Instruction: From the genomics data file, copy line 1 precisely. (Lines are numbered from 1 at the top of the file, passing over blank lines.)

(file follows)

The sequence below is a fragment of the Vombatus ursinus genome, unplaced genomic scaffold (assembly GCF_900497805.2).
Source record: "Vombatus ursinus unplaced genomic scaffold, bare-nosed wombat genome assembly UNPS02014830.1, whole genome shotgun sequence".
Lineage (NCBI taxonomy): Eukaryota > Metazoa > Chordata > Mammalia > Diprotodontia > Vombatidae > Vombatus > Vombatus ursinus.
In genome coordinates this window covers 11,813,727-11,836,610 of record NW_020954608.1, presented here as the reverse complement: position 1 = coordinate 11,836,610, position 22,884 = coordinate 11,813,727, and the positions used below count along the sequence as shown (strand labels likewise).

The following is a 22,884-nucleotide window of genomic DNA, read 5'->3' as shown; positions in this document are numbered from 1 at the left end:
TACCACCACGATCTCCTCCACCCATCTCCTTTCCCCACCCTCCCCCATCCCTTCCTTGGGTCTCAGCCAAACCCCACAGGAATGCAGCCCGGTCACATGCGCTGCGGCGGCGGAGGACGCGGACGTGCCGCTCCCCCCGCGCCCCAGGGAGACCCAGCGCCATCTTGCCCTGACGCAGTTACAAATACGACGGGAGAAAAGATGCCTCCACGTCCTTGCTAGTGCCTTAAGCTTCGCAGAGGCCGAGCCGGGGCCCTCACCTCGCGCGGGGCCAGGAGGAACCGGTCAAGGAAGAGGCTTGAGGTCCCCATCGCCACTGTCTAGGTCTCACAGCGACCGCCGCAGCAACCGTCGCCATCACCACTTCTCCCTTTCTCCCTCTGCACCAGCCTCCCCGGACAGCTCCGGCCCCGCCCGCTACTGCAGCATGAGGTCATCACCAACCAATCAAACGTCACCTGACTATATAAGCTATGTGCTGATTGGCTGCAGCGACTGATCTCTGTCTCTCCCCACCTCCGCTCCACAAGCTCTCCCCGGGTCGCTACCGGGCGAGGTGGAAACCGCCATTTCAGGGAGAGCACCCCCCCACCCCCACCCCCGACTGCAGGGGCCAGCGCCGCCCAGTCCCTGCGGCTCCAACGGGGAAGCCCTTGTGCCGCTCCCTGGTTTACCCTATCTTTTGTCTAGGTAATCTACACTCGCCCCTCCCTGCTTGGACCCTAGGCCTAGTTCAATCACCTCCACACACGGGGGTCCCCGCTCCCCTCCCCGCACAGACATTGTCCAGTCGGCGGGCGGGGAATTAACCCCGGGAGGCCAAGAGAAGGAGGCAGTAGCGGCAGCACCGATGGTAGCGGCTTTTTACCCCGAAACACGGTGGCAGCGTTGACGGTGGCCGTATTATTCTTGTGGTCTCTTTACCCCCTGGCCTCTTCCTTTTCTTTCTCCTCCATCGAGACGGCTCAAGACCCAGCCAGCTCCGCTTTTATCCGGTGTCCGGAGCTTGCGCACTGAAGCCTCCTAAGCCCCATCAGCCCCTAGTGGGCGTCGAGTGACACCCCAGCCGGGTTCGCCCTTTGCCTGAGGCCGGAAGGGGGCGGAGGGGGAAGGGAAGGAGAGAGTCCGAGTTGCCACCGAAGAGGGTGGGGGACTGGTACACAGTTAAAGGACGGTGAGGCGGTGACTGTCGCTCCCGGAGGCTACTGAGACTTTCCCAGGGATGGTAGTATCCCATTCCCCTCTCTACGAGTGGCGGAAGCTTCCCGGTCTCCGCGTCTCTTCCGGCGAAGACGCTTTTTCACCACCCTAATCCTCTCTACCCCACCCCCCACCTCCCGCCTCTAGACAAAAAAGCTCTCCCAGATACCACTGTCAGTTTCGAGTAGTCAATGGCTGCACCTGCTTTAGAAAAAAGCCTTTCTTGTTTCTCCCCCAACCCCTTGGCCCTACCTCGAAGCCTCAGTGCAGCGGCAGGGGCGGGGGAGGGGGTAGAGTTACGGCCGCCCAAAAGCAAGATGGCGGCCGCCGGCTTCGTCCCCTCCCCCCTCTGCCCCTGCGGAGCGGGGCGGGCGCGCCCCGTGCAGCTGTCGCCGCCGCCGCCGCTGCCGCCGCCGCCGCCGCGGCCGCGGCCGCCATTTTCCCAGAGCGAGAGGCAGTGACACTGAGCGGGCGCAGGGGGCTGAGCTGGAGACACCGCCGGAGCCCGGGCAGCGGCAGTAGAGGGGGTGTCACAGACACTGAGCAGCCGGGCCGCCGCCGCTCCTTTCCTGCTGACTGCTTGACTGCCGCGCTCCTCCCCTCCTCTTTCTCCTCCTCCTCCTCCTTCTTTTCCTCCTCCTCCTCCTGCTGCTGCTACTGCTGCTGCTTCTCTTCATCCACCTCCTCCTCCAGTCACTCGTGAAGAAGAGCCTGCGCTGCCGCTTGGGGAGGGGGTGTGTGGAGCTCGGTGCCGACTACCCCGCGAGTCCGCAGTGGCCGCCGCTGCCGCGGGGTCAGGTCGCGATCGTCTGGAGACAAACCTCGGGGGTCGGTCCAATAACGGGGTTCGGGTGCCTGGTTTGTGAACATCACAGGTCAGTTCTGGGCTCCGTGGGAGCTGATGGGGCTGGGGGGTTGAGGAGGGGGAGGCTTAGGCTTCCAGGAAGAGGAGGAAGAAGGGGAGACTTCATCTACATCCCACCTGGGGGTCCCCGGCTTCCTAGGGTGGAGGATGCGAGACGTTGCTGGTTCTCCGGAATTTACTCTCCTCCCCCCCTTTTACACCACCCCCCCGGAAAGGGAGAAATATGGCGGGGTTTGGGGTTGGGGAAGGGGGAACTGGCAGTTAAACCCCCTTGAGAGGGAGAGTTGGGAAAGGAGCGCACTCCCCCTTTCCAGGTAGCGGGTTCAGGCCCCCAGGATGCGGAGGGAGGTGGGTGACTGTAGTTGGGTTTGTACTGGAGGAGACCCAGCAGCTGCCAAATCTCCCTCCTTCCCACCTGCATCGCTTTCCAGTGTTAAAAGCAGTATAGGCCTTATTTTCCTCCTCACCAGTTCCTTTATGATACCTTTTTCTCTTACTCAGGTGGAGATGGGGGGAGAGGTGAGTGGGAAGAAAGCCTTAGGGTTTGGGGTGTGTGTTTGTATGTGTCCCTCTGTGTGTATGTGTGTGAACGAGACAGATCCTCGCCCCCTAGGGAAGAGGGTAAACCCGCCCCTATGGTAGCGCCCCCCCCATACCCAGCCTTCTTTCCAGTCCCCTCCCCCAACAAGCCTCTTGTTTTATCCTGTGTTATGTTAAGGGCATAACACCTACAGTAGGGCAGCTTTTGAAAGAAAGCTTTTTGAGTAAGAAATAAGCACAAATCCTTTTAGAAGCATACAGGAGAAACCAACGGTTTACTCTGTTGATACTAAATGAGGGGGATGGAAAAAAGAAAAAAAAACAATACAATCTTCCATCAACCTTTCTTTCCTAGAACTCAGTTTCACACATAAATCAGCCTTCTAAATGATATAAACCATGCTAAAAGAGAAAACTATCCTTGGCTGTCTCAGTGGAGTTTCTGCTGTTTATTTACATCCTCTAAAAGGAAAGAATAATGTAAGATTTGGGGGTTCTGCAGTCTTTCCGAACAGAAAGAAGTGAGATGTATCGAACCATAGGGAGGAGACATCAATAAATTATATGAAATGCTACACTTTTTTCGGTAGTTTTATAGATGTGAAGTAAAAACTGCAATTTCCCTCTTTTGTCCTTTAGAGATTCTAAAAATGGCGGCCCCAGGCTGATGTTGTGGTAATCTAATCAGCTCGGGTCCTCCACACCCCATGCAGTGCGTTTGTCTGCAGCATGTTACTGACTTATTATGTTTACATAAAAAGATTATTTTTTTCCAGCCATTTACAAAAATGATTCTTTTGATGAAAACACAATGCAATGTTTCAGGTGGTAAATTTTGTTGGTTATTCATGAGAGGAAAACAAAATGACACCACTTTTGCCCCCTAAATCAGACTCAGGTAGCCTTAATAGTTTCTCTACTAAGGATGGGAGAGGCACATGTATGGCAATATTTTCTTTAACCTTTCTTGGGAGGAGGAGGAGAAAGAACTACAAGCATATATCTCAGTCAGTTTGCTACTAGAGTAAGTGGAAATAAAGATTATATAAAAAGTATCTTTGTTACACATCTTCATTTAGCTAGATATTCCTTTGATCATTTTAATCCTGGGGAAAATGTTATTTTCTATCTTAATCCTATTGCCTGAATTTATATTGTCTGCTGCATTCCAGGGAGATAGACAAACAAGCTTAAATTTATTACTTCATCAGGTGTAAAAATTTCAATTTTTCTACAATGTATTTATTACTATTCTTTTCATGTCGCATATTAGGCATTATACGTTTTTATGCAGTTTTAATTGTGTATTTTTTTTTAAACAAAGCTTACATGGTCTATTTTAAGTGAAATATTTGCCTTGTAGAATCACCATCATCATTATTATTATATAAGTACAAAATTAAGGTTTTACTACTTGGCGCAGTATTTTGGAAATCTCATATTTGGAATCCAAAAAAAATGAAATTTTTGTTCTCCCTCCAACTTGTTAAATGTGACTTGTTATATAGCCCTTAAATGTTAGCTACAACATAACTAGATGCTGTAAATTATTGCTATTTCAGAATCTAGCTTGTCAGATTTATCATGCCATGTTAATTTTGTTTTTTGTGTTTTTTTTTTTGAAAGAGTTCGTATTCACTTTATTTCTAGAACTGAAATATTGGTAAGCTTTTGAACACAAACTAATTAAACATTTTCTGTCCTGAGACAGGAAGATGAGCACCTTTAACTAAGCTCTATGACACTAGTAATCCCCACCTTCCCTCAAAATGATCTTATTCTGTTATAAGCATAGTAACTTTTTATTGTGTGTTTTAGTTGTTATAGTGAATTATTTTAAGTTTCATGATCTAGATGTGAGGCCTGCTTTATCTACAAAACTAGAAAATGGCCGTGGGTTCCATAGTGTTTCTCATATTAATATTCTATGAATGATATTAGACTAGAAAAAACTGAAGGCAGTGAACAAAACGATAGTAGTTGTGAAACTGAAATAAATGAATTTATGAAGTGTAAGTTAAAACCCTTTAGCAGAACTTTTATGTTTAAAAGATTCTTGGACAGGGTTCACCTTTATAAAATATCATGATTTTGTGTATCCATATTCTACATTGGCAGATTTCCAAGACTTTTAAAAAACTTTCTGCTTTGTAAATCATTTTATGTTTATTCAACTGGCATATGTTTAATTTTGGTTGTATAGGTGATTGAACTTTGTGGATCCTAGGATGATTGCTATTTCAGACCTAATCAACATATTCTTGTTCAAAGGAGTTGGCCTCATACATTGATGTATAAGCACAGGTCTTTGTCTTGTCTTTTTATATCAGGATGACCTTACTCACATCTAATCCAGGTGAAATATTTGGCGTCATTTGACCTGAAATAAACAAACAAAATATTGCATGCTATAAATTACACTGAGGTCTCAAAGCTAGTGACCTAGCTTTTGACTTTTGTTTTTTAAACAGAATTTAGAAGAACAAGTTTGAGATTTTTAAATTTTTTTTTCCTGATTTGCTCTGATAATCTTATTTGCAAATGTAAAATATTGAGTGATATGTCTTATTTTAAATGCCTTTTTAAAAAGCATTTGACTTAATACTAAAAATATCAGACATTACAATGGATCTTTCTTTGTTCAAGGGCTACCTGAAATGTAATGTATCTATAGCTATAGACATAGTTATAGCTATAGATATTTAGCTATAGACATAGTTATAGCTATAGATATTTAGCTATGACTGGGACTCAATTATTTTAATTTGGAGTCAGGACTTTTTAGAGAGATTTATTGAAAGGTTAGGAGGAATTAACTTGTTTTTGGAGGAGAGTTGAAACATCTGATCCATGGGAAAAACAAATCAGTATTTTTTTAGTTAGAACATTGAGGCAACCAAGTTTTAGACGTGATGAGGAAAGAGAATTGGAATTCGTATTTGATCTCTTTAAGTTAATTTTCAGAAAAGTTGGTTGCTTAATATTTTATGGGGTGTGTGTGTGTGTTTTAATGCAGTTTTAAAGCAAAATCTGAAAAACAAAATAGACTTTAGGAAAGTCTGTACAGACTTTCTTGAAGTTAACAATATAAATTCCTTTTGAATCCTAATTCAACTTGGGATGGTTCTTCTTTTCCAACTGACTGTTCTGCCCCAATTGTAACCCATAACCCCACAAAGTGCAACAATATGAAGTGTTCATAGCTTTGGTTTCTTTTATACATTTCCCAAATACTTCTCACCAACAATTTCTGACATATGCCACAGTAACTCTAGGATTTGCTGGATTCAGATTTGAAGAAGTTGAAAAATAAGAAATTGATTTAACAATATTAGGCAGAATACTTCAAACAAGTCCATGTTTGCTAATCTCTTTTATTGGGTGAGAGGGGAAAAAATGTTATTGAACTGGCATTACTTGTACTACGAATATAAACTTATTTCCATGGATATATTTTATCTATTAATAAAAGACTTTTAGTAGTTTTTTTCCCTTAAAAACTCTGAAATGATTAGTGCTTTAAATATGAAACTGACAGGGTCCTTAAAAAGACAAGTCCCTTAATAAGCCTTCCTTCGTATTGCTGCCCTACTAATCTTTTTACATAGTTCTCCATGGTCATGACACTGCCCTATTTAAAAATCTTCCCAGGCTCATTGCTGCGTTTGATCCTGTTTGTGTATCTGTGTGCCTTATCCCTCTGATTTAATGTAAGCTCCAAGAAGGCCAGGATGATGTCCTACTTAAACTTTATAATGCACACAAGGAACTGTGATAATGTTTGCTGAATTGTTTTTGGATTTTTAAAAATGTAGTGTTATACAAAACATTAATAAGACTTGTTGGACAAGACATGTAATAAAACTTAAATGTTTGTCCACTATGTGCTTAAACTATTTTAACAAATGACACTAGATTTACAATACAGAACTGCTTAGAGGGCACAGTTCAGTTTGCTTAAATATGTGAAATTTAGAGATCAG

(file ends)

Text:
The sequence below is a fragment of the Vombatus ursinus genome, unplaced genomic scaffold (assembly GCF_900497805.2).